Writing on his blog on March 12, new media guru Dan Gillmor made a bold statement. "I'm writing this on a Mac. If I were buying a replacement today, I'm not at all sure I'd make the same choice again."
High drama for a company that has built its reputation upon the shoulders of a fan base that approaches fanaticism in their enthusiasm for all things Apple.
Gillmor's post was prompted by the March 11 decision by Santa Clara Superior Court Judge James Kleinberg that Apple Computer can compel the internet service provider Nfox to disclose the confidential sources of PowerPage.org publisher Jason O'Grady. The Apple vs. Does (as in John Does, referring to the unnamed leakers) ruling could directly harm the privacy rights of all journalists.
Since 1995, O'Grady's popular site has been closely following and reporting developments at Apple. O'Grady has been a Mac fan ever since he landed one of the first Macintosh computers – a 128k – back in 1985. But this latest strong-arm tactic by Apple not only has O'Grady and his site – as well as similar sites like Think Secret and AppleInsider, who were also implicated in the case – on the ropes; it has the potential to destabilize what for Apple has been a dedicated, decades-long following.
The rationale provided by Apple in its seven-page complaint is a familiar one. The Cupertino-based innovator claims that its ability to stay competitive in a cutthroat personal computer and software market is thoroughly dependent on its need for secrecy, and that its competitors can gain an unfair advantage over Apple should they learn ahead of time the details, in O'Grady's case, of a new firewire audio interface for Apple's Garageband software called "Asteroid." The fact that Apple's stock hasn't been negatively affected by O'Grady and company's transgressions or that online journalists have been tipping off the Mac faithful with ahead-of-schedule news for years does not seem to enter into the equation. But there is a new variable at work in the equation, and its name is Steve Jobs.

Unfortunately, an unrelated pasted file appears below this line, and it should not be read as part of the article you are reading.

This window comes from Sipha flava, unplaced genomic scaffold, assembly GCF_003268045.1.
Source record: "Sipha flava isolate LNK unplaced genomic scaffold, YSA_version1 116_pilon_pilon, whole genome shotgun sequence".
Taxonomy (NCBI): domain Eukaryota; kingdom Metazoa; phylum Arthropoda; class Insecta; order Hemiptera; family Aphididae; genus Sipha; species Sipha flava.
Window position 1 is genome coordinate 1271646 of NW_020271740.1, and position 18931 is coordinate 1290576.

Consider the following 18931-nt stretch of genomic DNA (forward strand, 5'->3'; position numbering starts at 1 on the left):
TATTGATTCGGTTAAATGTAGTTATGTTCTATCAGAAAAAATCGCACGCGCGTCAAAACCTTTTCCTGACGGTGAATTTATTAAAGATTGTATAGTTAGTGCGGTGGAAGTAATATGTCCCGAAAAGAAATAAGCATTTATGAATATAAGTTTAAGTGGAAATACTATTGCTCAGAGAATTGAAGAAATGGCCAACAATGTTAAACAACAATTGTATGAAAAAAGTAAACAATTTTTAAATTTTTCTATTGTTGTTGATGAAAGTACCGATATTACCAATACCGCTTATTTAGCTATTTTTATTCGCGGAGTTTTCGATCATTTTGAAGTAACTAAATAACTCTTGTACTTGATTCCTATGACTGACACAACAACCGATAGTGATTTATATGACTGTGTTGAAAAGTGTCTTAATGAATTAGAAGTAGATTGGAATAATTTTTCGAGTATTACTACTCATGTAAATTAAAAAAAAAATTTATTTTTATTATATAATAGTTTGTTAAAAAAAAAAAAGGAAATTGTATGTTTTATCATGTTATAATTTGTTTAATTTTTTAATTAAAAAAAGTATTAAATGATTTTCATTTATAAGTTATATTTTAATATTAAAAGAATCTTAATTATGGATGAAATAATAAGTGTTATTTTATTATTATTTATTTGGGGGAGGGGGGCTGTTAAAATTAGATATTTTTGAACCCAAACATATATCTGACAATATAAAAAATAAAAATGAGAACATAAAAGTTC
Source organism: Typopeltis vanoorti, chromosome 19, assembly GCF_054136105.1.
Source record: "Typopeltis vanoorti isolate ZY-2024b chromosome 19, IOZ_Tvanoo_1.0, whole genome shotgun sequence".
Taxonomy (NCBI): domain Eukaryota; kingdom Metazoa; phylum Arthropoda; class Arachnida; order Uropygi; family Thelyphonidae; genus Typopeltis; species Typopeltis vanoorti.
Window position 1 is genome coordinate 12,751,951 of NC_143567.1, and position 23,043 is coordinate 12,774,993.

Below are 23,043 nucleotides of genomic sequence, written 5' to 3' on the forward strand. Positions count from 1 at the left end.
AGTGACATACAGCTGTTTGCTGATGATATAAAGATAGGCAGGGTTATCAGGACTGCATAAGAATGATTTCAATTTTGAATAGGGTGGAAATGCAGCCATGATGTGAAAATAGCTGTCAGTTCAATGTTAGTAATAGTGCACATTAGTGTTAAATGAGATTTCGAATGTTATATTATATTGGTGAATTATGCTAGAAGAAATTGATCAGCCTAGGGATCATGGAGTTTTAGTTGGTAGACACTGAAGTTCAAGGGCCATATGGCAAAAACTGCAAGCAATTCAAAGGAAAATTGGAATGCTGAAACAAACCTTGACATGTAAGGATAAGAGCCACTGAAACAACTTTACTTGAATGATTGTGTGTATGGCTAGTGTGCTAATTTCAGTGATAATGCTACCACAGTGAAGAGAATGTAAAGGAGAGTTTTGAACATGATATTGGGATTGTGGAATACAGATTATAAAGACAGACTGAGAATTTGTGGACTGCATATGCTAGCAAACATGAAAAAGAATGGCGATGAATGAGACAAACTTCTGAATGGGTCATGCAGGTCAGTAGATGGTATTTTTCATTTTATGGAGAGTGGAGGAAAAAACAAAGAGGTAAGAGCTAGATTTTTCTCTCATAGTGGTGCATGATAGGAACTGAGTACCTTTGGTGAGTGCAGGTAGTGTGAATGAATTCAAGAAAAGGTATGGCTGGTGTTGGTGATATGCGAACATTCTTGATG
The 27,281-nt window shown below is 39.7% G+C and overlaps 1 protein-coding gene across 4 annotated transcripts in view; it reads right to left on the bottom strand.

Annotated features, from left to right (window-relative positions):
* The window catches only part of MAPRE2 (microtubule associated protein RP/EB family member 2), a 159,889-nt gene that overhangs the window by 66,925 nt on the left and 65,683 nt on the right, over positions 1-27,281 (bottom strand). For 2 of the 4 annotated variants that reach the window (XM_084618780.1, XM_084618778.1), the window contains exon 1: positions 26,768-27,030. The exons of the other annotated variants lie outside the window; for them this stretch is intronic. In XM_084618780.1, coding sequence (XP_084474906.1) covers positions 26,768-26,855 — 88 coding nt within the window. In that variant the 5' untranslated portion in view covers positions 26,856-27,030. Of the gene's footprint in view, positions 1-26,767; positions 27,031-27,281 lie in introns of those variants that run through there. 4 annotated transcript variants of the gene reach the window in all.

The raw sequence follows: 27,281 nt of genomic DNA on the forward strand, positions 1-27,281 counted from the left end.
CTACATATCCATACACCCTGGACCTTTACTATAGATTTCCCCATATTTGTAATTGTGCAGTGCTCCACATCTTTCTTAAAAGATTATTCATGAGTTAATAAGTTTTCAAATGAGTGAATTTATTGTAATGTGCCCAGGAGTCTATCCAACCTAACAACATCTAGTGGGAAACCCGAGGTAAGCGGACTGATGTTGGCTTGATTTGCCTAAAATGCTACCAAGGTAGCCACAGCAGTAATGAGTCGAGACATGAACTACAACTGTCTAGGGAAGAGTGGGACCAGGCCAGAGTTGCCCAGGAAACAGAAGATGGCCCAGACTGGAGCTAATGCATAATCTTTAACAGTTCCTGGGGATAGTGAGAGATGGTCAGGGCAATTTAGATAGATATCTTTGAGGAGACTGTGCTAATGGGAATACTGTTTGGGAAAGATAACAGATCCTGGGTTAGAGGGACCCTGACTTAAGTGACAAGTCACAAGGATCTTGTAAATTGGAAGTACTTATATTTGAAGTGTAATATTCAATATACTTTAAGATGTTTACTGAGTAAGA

"Jobs is notorious for wanting to control the media's take on Apple," asserts Andrew Leonard, technology writer for Salon.com and Wired, "and this is far from the first time that Apple has resorted to legal means to go after web sites that have leaked info about the company."
But ever since Steve Jobs returned to the Apple fold in 1996 as CEO, the company that has asked the world to "Think Different" about computers and their almost limitless possibilities has ironically been pursuing conventional legal means – that is, suing anyone who they feel compromises the value of Apple's stock – to safeguard its secrets. That move has segments of Apple's dedicated following in an uproar, especially since they have historically provided no small measure of buzz, community and support to the company, even when it was floundering.
As O'Grady told the Online Journalism Review's Mark Glaser in January, "I'm sure I've helped sell an ungodly amount of equipment. But now Apple is really successful, their stock is flying high, and maybe they're getting some bad legal advice."